FIBCs can carry fine powder, liquids and various pharmaceutical materials. Pharmaceutical materials often carry small and easily-contaminations which means getting a container that allows sterile management without losing materials to corners and awkward loading angles is essential.
Centurion Packaging is one of the UK's leading suppliers of pharmaceutical bulk bags and for our latest blog, we are going to explain more about what you can use them for.
Beware of Cross-Contamination
Cross-contamination, moisture damage, accelerated degradation and rot can compromise pharmaceutical materials faster than other bulk materials and can prove quite expensive.
This isn't just because of certain materials are more sensitive than others or reactions which happen in unprotected environments. Precision is necessary to produce a high-quality and accurate product meaning that impurities and contamination at microscopic levels will not be allowed.
All pharmaceutical components must be paired with a pharmaceutical-grade bulk bag option which is because certain materials could be susceptible to specific contaminants in different bag types or have higher standards than your standard container.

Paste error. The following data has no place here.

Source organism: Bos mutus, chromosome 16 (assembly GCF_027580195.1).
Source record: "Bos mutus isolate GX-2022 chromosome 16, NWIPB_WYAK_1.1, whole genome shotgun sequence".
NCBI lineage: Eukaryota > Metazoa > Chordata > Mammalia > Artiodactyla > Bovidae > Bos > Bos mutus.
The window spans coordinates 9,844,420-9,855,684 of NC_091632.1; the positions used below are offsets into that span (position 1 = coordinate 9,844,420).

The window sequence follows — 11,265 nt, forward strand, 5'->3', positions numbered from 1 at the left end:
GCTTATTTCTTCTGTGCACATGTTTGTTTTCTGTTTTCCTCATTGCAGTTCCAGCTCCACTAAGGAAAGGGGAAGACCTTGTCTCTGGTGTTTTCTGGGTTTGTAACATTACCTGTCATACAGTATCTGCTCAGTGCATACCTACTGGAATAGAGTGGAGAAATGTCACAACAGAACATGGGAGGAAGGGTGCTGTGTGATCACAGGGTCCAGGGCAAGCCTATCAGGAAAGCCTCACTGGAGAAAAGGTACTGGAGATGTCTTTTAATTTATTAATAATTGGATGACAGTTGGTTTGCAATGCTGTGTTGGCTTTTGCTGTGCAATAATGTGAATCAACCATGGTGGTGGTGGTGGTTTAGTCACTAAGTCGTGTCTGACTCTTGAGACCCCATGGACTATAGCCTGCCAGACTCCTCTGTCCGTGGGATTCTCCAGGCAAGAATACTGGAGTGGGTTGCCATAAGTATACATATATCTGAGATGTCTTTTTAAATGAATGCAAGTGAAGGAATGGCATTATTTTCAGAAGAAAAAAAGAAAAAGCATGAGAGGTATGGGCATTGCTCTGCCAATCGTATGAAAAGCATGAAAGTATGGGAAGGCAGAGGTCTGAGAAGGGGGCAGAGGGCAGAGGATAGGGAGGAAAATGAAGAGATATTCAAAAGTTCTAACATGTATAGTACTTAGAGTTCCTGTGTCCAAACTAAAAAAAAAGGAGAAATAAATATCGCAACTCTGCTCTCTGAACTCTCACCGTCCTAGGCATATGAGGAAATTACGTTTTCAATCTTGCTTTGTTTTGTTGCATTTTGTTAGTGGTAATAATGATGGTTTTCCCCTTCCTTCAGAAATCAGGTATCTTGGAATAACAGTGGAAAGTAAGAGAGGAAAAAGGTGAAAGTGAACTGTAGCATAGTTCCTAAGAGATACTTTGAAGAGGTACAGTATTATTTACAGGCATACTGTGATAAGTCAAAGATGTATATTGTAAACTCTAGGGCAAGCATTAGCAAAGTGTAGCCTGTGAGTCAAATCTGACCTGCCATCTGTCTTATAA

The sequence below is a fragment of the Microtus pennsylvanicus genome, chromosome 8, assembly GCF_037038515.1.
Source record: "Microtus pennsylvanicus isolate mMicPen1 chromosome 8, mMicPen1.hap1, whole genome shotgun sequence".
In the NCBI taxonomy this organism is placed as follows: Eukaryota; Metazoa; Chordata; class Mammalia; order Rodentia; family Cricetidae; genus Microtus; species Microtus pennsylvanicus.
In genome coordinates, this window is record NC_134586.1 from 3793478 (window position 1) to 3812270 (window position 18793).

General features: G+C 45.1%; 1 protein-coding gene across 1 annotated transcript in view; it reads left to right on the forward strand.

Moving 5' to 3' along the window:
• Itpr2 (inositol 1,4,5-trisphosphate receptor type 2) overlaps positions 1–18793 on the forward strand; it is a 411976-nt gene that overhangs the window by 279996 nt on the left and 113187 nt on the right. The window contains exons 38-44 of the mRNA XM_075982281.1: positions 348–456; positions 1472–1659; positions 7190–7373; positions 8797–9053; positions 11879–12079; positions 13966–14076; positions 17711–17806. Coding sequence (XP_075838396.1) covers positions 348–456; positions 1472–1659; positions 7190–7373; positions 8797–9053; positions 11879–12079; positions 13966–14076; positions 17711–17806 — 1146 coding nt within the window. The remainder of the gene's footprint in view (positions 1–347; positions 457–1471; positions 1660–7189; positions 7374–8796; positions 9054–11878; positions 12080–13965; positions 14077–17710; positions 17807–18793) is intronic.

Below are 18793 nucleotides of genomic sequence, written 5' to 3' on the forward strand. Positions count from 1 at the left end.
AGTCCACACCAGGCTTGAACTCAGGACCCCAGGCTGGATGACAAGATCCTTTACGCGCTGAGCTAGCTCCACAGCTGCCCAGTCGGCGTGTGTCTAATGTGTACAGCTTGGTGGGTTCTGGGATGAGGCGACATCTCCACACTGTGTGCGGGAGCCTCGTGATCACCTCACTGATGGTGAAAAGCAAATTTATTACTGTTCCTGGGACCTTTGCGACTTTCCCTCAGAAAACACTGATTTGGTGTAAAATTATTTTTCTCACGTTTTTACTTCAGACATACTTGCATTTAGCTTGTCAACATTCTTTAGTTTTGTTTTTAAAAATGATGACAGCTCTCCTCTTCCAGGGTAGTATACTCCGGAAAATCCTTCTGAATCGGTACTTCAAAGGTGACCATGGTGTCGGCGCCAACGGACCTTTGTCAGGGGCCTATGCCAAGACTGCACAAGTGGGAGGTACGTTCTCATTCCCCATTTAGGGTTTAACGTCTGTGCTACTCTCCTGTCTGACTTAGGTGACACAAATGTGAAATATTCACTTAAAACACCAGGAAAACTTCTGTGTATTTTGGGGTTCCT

Maintaining a Sterile Environment
While certain pharmaceutical-grade containers can handle a large number of different products and materials, you may have particular materials that require special liners, bags or storage conditions.
Knowing your materials standards is the key to sterility, for most pharmaceutical materials following the food safety and ISO standards below is vital -
• GFSI (Global Food Safety Initiative) Standards
• ISO 9001:2008
• ISO 22000:2005
Food standards cover a number of needs such as manufacturer personnel hygiene, ventilation, pest control standard operating procedures and metal detection. These standards cover similar needs to pharmaceutical standards, but it is still important to review and compare your standards for compliance.
Managing the Risk of Static Electricity
When dealing with capsules, pills, fine powders, coarse filler or other pharmaceutical materials there are static charge risks to consider.
Build-up can happen at multiple stages of material handling, whether it is filling to unloading, movement of materials with the storage equipment and the outside environment which can lead to a dangerous static charge which can ruin your supply, or personnel if not handled.
Particular static risks depend it on the material, whether this is a simple shock and burn which could break a container's seal or a flammable material that could lead to a catastrophic reaction.
We would recommend inspecting your source, destination and transport vehicles for static risks. Mitigating these risks can be done at each separate area which helps to fine-tune safety. Different types of bulk installations can be arranged by their static potential.